Laura Huang researched and wrote Edge: Turning Adversity into Advantage months ago, well before the current pandemic. Her lessons, however, are particularly valuable in this moment.
Dealing with imposter syndrome? Addressing flaws and adversity head-on? Flipping stereotypes in our favor? If you sometimes feel you’re hitting the same wall over and over, you’re not alone. Not now, not before.
In a spirited CMO Book Club discussion yesterday, Laura shared a variety of insights, lessons and best practices relevant to marketing leaders, entrepreneurs, and anybody willing to think and work to make themselves better.
Among the highlights:
- “Keep working hard” is good advice but not sufficient: You must first understand your strengths and opportunities for growth, enrich improvement areas, guide your focus and other’s perceptions of you, then the hard work starts to pay off.
- Within our inefficiencies are hidden superpowers: It’s worth taking the time to identify where we may struggle, where we may come up short, and understand both how we can improve those areas as well as how we can leverage them as an advantage externally.
- “Be yourself” is actually bad advice: Who you are in front of different people (your spouse, your boss, your buddies) might be different and that might be OK. What’s most important is to know who you are, know your abilities, and leverage the skills in your toolbox in different situations to be more effective.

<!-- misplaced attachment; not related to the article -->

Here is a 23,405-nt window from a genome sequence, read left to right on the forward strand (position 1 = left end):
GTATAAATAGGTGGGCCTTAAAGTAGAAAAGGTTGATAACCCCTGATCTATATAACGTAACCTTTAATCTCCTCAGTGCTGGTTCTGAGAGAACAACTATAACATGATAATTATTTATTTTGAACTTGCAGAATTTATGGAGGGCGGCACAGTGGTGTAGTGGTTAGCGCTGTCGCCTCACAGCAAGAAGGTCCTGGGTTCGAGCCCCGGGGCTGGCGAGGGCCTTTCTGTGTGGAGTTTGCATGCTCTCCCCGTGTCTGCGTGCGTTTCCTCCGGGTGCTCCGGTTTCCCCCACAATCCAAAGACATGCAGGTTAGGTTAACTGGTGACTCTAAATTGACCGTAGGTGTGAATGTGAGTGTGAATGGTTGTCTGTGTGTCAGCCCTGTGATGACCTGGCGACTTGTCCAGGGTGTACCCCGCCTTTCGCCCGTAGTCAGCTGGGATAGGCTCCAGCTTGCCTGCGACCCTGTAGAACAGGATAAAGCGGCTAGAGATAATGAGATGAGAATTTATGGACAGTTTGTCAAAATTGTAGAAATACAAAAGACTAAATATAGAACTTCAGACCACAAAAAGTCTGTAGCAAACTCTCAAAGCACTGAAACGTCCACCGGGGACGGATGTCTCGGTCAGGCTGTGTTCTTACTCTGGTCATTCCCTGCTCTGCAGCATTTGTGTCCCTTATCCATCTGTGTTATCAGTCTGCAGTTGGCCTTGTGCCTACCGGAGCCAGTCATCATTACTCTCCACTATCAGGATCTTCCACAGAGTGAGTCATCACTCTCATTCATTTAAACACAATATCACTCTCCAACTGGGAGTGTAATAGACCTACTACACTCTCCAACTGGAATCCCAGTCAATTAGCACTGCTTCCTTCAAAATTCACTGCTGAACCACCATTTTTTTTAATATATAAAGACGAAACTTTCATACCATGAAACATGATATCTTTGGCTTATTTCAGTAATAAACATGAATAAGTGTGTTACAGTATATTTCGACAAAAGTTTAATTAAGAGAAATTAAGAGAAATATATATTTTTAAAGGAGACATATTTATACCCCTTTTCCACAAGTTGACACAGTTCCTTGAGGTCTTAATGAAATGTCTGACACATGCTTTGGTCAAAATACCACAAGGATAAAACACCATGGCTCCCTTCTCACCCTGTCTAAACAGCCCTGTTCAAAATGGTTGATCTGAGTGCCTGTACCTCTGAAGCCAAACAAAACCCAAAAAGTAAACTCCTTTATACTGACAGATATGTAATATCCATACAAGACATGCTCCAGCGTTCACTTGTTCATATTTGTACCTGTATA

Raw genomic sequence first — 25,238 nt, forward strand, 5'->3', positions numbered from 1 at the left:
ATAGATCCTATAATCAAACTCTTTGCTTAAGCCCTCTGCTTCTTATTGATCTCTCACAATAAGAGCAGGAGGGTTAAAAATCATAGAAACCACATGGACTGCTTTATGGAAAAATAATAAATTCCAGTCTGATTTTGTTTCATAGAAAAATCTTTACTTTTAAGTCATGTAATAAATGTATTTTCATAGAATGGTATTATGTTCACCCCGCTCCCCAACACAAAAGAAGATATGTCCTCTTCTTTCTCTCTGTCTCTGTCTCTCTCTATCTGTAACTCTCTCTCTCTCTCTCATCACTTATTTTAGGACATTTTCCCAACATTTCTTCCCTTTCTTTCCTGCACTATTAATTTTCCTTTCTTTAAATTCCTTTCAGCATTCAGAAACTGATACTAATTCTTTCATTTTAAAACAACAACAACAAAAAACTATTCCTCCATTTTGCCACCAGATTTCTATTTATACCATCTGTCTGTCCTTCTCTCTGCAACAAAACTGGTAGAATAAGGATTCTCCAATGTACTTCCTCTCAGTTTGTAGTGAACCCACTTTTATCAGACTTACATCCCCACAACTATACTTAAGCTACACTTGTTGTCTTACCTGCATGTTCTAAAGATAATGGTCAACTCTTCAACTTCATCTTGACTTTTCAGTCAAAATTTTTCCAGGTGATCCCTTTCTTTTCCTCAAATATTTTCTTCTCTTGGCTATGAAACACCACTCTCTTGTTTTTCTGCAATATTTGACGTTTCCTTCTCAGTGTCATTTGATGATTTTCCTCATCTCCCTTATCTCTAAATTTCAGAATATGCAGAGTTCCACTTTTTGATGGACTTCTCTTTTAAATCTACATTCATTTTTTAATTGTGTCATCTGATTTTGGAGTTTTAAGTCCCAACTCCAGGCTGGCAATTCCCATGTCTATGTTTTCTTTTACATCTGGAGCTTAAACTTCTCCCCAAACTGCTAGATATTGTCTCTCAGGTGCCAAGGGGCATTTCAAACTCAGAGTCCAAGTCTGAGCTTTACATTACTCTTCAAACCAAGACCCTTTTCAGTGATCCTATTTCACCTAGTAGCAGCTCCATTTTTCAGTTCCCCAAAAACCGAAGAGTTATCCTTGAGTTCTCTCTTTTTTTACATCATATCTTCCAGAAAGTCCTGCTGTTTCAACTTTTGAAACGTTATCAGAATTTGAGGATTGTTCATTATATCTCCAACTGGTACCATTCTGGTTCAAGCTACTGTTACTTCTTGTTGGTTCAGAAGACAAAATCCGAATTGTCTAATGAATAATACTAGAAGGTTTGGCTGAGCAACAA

- We learn more from people telling us “no” vs people who say “yes”: Laura has an exercise for her Harvard Business School students where she sends them out in the field to intentionally get 10 people to say not to them – for an idea, a proposition, something. She then encourages them to dissect (or even directly ask) what was behind the no answer, as a means of learning, improving, and adjusting the targets, style, etc to ultimately get more of the right “yes” answers from the right people.
- Stay curious: Continue to ask questions of yourself and others. Show others that you are interested and curious about them, about their motivations. This helps you learn and helps others see you’re interested in them too.
- Don’t be bitter, be better: Life is full of challenges and obstacles. It’s easy to be bitter and jaded about what’s happening around us, especially now. But adversity is a fact of life. How can you leverage those experiences, that scar tissue, to make yourself better?
You are welcome to check out the full on-demand recording of our discussion with Laura here, plus please join us for the next CMO Book Club author Q&A on June 10th when Mathew Sweezey will join us to discuss his new book The Context Marketing Revolution. Special thanks to PFL for partnering with us on this series.